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What is moon cake????

cocobee (10 posts) • 0

Everybody has their special display table out with red boxes of moon cake. Could somebody tell me what this is about? How long are these special red boxes for sale?

TheSwedishGuy (64 posts) • 0

Haha, you haven't been in China a long time huh? :)

Moon cakes are consumed in heaps close to the mid-autumn festival. This year it's a bit later than last year, October 3. Those little red boxes you are talking about will be gone a few days later. It's all about the packaging since moon cakes, especially the sweet ham versions, taste like crap.

hedgepig (273 posts) • 0

the classic mooncake is a sweet pastry filled with lotus seed paste and preserved duck egg yolk. the yolk (or yolks) sit inside the lotus paste, and the whole lot is wrapped up in the pastry, which is usually glazed.

there are many deviations from the classic recipe, with all sorts of fillings. i think the ham one is especially popular in Yunnan due to Xuanwei/Yunnan ham being highly regarded. it's worth sampling a few to get the idea. you will almost certainly hit a few duds :)

there's plenty of folklore attached to mooncakes, the most obvious link being that the round mooncake symbolises the moon. the mooncake festival (aka mid autumn festival) is a full moon. dedicated moonwatchers say the moon actually seems bigger the day after the full moon.

Nanzhao (18 posts) • 0

First, the variety of moon cakes is highly regional. Guangdong/Cantonese moon cakes are the most prevalent overseas, but you can get these in Kunming as well. They often quite 'heavy' and rich with thick bean paste and an egg yolk in the center.

Here in Kunming the dominant variety is a kind of sweet/candied ham (火腿月饼) inside a flakey crust. Roughly three to four inches across, moon cakes are typically individually wrapped in a decorative wrapping. I always find the wrappers attractive with traditional patterns on a type of wax paper (because truth be told they are kind of oily).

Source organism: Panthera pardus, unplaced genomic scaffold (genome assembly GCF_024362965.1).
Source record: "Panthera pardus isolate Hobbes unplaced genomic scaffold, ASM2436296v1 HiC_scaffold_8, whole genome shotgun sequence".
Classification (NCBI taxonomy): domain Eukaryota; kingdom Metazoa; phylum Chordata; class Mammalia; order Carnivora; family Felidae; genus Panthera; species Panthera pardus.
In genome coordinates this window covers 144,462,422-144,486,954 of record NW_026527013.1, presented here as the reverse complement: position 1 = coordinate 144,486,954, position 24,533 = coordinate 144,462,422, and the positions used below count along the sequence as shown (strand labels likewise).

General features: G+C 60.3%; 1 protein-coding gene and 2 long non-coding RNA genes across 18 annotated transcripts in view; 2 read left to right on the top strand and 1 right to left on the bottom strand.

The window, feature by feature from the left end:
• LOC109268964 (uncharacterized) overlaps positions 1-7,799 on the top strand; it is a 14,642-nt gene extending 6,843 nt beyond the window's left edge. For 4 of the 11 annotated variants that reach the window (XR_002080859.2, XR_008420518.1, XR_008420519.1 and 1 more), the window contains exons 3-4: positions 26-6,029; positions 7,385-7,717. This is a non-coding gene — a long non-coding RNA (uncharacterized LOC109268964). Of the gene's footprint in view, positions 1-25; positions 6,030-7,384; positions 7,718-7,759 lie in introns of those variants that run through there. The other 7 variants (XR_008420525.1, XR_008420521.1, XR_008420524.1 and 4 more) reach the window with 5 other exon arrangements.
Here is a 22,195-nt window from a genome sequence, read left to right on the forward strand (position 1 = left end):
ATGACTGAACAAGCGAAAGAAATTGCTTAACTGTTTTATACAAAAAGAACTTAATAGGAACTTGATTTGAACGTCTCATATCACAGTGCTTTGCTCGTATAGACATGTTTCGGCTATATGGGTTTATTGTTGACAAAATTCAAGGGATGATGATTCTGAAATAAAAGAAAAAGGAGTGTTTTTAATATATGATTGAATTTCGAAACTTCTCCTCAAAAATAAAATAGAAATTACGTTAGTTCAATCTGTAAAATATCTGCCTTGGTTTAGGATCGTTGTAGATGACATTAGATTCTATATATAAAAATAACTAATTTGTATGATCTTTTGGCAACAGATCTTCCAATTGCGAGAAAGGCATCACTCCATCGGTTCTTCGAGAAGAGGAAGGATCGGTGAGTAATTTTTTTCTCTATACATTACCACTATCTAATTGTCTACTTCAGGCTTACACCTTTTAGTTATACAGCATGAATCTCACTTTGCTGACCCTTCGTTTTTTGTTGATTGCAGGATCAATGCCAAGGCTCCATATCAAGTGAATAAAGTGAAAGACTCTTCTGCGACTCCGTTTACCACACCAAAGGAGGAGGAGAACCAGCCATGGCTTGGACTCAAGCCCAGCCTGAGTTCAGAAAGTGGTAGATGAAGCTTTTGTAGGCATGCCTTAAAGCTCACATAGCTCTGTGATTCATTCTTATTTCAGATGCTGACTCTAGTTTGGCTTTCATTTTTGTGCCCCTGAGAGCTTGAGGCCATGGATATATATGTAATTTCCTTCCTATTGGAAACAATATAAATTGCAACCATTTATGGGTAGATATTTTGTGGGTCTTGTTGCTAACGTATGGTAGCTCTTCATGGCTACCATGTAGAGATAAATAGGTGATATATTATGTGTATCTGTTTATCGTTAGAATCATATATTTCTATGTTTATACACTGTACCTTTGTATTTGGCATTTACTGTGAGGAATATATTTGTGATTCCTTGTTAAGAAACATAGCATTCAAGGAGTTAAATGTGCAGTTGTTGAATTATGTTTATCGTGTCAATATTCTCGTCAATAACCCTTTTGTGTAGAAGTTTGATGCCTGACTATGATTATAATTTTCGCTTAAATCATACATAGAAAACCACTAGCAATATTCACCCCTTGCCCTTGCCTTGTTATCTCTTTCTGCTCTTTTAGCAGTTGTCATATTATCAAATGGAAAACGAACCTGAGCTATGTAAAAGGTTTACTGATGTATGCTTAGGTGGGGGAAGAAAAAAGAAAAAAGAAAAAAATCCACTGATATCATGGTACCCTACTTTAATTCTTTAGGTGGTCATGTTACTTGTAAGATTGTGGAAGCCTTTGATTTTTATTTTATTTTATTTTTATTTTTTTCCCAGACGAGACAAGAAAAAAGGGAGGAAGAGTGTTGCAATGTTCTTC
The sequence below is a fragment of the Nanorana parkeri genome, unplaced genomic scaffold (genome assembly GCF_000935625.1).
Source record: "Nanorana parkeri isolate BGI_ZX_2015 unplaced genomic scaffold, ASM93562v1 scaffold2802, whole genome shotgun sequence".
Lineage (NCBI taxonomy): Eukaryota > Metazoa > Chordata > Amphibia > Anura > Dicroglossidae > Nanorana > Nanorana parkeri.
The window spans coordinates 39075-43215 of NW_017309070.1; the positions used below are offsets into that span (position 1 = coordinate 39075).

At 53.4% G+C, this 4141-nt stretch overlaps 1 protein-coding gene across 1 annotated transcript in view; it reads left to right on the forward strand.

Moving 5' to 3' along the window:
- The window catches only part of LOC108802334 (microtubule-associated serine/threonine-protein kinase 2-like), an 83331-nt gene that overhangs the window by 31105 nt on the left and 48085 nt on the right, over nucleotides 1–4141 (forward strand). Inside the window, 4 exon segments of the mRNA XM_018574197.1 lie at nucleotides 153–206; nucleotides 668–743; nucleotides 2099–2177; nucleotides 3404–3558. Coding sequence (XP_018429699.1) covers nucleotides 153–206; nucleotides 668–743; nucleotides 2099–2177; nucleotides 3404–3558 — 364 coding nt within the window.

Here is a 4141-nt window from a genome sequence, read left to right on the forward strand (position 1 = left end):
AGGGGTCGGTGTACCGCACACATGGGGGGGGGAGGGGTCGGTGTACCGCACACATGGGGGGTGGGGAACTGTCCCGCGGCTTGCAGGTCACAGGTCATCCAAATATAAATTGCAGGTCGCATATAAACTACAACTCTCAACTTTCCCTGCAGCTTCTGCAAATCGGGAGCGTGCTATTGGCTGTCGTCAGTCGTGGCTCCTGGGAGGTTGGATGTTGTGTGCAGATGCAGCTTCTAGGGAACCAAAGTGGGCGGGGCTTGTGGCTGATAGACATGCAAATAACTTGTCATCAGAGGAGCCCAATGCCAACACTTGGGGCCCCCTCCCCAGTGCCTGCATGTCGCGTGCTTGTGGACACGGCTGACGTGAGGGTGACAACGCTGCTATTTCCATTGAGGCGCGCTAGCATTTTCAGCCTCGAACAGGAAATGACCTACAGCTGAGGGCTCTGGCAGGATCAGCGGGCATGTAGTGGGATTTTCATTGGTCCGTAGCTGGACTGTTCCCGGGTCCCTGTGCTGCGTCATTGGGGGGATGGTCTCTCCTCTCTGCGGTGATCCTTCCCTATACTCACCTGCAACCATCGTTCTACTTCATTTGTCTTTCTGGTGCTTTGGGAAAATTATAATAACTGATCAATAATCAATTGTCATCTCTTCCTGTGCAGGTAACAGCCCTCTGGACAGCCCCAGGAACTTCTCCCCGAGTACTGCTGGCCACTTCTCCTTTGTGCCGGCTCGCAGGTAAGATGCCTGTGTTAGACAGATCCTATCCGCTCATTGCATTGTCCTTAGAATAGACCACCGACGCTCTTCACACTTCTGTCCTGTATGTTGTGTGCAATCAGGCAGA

Like all things there will be some flavors that suit your palate more than others so my advice would be to simply try several different varieties. Extremely popular and almost only found in Kunming variety is a sesame style (麻仁月饼) but has an almost peppery taste to it. A more widely available style is made from bean paste and walnuts called shaxi (西沙月饼).

Most Kunmingers have their favorite outlet to get their mooncakes that they swear are the best. One of the popular places for the Yunnan ham variety is the Economic Trade Hotel [经贸宾馆](just off of Qingnian Lu near the hospital) -much higher quality ham without the big greasy/grizzly bits.

The background to the holiday is a bit murky and there are numerous tales that one can hear if you press your Chinese friends. The holiday itself dates back several thousand years, but mooncakes (at least apocryphally) date to the Yuan dynasty when it is said a rebel Chinese general used the cakes to spread the attack plan against the Mongol invaders. Today it is almost completely a family holiday where one is expected to return home if you are able and pass the evening with one's close relatives. Since one is suppose to also go out an view the moon there are all sorts of alternative ways to pass the evening either romantically or with alcohol and friends.

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